In The News: Education

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Funds have long followed students from Brockton to charter schools

Nov 6 2016

By Marc Larocque, The Enterprise

Slowey cited a study published recently by the Massachusetts Taxpayers Foundation. He said that since 2010, even as charter enrollment has increased, Brockton school spending has risen by 30 percent. Slowey said the Brockton school district now has more money to spend on each student – $11,630 in 2015 versus $10,094 per pupil in 2010.
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Question 2: Who pays the costs?

Nov 5 2016

By Megan Moore, Charles Lyang and Alice Shen, The Lowell Sun

A study published by the Massachusetts Taxpayers Foundation says charter schools aren't draining money from district schools. The report, funded by The Boston Foundation, offers a macro view of the issue, noting that charter school students represent about 4 percent of the total state student population while accounting for about the same percentage in total statewide education spending.
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Charter-school measures a hot topic on Massachusetts’ ballot

Nov 5 2016

By Katharine Q. Seelye and Jess Bidgood, The Seattle Times / The New York Times

But supporters of expanding charter schools say the argument that they drain money from public schools is alarmist and misleading. The yes side points to a study by the nonpartisan Massachusetts Taxpayers Foundation — the Boston Foundation, which supports charters, financed the study — which concluded that charters do not take more money than their fair share, since financing follows children when they switch schools. This year, the study reported, 3.9 percent of the state’s students attend charter schools, which are receiving 3.9 percent of education money.
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Moody’s won’t elaborate on charter school caveat

Nov 3 2016

By David Scharfenberg, The Boston Globe

A recent Massachusetts Taxpayers Foundation study found that “per-student funding has increased quite steadily across the state” in traditional public schools, even as the charter sector has grown. Another study, from the Boston Municipal Research Bureau, a fiscal watchdog, showed the City of Boston has diverted money from other departments to the Boston Public Schools to make up for the education aid lost to charters.
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Moody's: Charter school vote may weaken Lawrence's credit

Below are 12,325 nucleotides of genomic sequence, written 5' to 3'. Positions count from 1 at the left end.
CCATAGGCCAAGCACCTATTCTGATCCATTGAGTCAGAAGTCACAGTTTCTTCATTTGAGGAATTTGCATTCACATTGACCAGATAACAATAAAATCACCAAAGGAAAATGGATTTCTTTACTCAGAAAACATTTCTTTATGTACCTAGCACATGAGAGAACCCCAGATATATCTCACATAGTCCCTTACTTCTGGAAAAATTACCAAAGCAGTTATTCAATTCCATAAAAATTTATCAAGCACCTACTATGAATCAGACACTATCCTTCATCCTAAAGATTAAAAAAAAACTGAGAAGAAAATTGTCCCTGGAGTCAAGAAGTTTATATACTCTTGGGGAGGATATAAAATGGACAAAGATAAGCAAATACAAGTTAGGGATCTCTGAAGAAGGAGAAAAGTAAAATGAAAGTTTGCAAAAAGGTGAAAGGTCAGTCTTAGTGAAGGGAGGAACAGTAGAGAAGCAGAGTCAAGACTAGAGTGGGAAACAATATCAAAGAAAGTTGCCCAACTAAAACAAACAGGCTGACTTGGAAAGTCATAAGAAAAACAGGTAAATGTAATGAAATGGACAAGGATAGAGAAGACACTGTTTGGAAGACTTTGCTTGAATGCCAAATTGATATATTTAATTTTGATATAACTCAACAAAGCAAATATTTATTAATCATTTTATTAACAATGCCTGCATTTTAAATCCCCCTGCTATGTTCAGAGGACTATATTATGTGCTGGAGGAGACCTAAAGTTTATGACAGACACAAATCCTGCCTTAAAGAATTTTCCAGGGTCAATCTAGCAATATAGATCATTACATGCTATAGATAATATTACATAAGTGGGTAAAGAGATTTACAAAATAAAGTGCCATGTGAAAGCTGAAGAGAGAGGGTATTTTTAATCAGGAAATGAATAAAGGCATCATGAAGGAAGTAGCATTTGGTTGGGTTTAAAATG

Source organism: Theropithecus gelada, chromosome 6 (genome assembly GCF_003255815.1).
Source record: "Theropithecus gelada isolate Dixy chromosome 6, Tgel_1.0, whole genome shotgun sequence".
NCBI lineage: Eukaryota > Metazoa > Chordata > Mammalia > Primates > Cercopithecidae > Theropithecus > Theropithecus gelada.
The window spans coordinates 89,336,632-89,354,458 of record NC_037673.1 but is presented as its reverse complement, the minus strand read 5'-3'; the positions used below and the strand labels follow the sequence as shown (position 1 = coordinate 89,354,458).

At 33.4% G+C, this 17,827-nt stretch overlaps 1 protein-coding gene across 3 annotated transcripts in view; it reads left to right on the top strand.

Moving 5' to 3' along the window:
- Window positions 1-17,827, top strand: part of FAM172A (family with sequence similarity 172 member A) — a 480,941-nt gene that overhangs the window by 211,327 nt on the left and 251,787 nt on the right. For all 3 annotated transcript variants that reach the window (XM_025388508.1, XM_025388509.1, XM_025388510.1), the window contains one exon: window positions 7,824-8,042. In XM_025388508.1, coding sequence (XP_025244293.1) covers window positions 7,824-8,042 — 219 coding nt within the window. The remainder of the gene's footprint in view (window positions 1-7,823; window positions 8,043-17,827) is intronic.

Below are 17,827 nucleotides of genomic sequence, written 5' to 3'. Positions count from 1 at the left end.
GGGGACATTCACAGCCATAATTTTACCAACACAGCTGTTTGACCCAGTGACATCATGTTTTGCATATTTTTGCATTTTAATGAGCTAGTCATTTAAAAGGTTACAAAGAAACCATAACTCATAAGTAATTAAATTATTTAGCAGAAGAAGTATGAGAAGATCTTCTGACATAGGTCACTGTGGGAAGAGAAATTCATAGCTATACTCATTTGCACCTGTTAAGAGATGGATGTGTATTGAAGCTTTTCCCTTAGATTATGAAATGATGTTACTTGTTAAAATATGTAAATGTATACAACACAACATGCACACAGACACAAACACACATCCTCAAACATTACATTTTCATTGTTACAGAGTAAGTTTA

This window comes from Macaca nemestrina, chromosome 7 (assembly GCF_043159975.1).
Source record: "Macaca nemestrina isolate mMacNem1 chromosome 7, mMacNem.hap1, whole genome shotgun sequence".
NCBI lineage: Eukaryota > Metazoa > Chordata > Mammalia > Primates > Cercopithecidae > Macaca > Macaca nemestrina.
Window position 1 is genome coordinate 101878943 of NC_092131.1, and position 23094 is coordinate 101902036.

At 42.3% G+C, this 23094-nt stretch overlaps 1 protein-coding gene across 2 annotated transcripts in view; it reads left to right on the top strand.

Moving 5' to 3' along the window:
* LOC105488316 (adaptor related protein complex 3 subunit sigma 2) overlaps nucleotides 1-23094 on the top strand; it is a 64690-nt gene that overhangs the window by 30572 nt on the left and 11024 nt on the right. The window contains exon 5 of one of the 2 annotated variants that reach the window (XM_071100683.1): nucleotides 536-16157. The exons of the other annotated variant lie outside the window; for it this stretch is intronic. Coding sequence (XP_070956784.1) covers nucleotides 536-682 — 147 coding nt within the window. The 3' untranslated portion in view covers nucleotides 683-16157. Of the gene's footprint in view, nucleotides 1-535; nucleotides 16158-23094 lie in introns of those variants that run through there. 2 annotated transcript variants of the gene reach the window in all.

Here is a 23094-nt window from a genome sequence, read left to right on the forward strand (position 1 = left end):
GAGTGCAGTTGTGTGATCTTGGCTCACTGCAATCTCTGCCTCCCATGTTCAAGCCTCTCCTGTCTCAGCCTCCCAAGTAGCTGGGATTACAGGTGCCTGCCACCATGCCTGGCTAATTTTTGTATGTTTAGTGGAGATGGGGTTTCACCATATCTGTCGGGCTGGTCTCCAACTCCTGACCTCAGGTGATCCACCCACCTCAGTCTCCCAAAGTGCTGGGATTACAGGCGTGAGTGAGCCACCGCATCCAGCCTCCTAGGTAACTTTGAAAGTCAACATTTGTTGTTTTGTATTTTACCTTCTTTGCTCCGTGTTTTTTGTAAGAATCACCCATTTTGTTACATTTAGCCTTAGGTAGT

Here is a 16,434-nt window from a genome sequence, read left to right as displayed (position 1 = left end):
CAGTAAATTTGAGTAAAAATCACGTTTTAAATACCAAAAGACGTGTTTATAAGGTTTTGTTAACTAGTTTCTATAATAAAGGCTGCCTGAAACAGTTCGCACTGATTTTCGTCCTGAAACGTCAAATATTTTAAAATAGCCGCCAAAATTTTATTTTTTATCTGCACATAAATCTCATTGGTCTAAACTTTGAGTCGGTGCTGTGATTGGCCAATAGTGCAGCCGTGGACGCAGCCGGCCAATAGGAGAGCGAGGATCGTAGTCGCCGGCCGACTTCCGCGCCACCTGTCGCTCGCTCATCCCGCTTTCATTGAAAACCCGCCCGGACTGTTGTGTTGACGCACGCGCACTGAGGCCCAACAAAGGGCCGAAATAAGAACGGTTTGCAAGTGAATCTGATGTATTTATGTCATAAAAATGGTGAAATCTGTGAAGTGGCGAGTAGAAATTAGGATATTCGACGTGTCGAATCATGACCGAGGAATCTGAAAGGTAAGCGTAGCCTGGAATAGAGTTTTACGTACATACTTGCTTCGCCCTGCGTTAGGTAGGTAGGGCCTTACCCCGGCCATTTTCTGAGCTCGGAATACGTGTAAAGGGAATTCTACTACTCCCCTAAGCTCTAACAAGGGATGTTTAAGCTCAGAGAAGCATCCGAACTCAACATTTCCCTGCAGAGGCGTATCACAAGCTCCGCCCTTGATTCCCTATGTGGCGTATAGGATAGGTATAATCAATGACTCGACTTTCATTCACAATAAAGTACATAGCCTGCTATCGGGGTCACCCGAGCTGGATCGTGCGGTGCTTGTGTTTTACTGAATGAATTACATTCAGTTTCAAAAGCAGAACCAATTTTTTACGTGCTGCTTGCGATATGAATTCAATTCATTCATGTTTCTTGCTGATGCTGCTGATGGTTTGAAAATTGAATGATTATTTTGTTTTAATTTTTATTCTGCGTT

Nov 3 2016

By Bob Salsberg, AP / The Lawrence Eagle Tribune

The Massachusetts Taxpayers Foundation, a nonpartisan fiscal research organization, recently reported that 3.9 percent of total education funding goes to charter schools, directly proportional to the 3.9 percent of public school students who attend charters.
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Charter school vote may hurt ratings, credit agency says

Nov 2 2016

By Frank Phillips and David Scharfenberg, The Boston Globe

Eileen O’Connor, a spokeswoman for the pro-charter “Yes on 2” campaign, said it would be irresponsible to comment on the Moody’s analysis before it was released. But she pointed to studies by the nonpartisan Massachusetts Taxpayers Foundation, among others, showing that “public charter schools have had zero negative impact on district school finances.” She noted that these studies, unlike the forthcoming Moody’s analysis, can be “downloaded and viewed in their entirety.”
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Editorial: Don’t blame charter schools

Nov 1 2016

The Recorder

However, according to a new study by the Massachusetts Taxpayers Foundation, that is not the case, as reported in the Sept. 30 Boston Globe. “Charter schools,” the report states, “like regional vocational schools and School Choice, are one of a number of public school options available to students within the state’s $12.67 billion school finance system.”
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Charters add value, save money for Lowell

Oct 31 2016

By Kathleen McCarthy, The Lowell Sun

Among other things, they claim charters siphon money from public education, forcing the district to operate at a deficit. The truth is, however, that charter schools do no such thing, a fact that has been shown in countless reports and studies, the most recent of which is the September Massachusetts Taxpayers Foundation report.
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HINGHAM COMMENTARY: Public charter schools worthy of our support

Oct 26 2016

By Edna English, Wicked Local Hingham

But Charters do not drain public funding from traditional schools. Public charter schools represent just under 4 percent of the statewide student population, and 4 percent of state education funding follows them. Massachusetts Taxpayers Foundation has assessed Question #2 as fiscally benign.
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Editorial: Yes on Question 2

Oct 24 2016

The Boston Herald

Of the nearly $12.7 billion spent on public education in Massachusetts just under 4 percent goes to charters, the Massachusetts Taxpayers Foundation reported recently. That lines up with statewide enrollment in charter schools, which is just under 4 percent.
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